‘Kremlin's agents in robes’ – or the role of Russian Church in the Ukraine war

The Russian Orthodox church has long played an important role under president Vladimir Putin's rule. It is also serving as an instrument in the country's hybrid war against Ukraine, writes journalist Oleksii Platonov.

Russia's invasion of Ukraine is now in its fifth month, with Ukraine managing to counter enemy forces thanks to its army and the help of the international community – including NATO-style offensive weapons. 

But let’s look at the less obvious army working, the fifth column in robes.  The war has heightened a long-running feud between Ukraine and Russia’s Orthodox churches, with branches once loyal to Moscow becoming an increasing source of distrust.

The Russian Church, under the guidance of the country’s special services, has been prepping its Ukrainian supporters with talks of humility, pacifism, and obedience, according to Ukrainian intelligence.

It comes as new details about the cooperation between the church employees and the Russian special services are constantly being revealed, with authorities investigating priests for providing targets for Russian artillery fire.

To understand where religion meets politics and war in Ukraine, one first needs to look back at the recent sources of tension between its Orthodox churches.

A bit of history

Ukraine has two Orthodox churches: the Ukrainian Orthodox Church-Moscow Patriarchate (UOC-MP) and the recently formed Orthodox Church of Ukraine, which was granted independence in 2019, much to the anger of Russia.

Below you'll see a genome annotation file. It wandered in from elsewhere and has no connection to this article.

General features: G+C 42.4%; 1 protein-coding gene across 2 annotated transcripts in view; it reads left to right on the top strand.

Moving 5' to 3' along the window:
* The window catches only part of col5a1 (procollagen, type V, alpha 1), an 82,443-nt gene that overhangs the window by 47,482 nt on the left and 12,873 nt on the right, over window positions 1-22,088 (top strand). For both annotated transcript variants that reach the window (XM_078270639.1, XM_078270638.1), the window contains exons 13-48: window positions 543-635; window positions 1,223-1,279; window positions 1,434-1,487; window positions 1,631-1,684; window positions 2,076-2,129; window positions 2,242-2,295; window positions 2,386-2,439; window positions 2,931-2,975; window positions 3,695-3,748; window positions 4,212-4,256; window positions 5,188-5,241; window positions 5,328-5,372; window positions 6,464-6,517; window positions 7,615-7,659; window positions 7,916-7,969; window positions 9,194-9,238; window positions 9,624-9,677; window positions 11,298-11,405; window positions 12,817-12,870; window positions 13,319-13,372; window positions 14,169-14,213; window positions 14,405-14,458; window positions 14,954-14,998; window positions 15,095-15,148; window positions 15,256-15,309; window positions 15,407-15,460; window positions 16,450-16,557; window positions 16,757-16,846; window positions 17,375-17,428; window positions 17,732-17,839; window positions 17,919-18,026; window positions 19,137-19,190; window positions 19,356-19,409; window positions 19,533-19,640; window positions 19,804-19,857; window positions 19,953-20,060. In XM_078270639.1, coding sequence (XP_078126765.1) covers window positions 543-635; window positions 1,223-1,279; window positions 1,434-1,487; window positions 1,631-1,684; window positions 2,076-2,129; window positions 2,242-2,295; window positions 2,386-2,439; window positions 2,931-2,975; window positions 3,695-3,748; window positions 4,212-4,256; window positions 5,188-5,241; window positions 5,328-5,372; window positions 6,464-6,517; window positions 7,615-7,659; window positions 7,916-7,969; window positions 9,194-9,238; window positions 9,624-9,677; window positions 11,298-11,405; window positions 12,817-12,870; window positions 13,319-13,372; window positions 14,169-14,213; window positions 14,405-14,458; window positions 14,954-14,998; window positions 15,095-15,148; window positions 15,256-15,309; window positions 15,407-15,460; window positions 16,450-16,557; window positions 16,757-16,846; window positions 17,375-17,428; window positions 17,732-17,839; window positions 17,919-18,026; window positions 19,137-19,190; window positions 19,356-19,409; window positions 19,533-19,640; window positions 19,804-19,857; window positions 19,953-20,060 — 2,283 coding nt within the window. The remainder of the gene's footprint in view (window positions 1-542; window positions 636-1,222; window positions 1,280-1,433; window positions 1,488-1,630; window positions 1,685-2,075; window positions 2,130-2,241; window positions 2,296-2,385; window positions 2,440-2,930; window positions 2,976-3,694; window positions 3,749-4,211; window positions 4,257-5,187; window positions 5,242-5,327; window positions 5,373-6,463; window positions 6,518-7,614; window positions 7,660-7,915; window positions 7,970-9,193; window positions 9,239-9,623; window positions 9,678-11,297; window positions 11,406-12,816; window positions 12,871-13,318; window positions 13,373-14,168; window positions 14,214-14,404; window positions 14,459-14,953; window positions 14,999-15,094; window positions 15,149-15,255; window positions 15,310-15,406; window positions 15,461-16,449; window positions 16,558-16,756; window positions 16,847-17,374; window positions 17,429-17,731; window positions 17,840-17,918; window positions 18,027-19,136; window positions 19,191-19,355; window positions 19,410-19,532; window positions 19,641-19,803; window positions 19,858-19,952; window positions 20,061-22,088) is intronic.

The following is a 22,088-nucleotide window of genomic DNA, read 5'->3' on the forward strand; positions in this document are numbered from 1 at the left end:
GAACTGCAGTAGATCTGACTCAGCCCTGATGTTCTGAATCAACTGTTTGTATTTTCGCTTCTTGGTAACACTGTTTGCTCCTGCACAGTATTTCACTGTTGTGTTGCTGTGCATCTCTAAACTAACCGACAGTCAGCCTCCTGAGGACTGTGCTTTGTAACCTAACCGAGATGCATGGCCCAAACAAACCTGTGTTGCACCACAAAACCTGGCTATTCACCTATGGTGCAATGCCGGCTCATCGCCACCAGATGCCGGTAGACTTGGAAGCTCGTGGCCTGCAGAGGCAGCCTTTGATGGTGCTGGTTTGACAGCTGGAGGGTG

Not having an official independent church before 2019 meant that the majority of religious Ukrainians had to attend churches governed by Moscow.

Ecumenical Patriarch Bartholomew I signs decree granting the Orthodox Church of Ukraine independence, 3 November, 2018. (Credit: President.gov.ua)

While the granting of the church's autocephaly (self-government) might have looked like an overnight success, in reality, it was many years in the making.

All but one (Ukraine’s fugitive pro-Russian ex-president Viktor Yanukovych -ed.) of Ukraine’s former presidents had appealed to Ecumenical Patriarch Bartholomew I – the leader of the global Orthodox church – for independence. In 2016, the then-president Poroshenko flew to Istanbul, where he personally met Barholomew for the first time.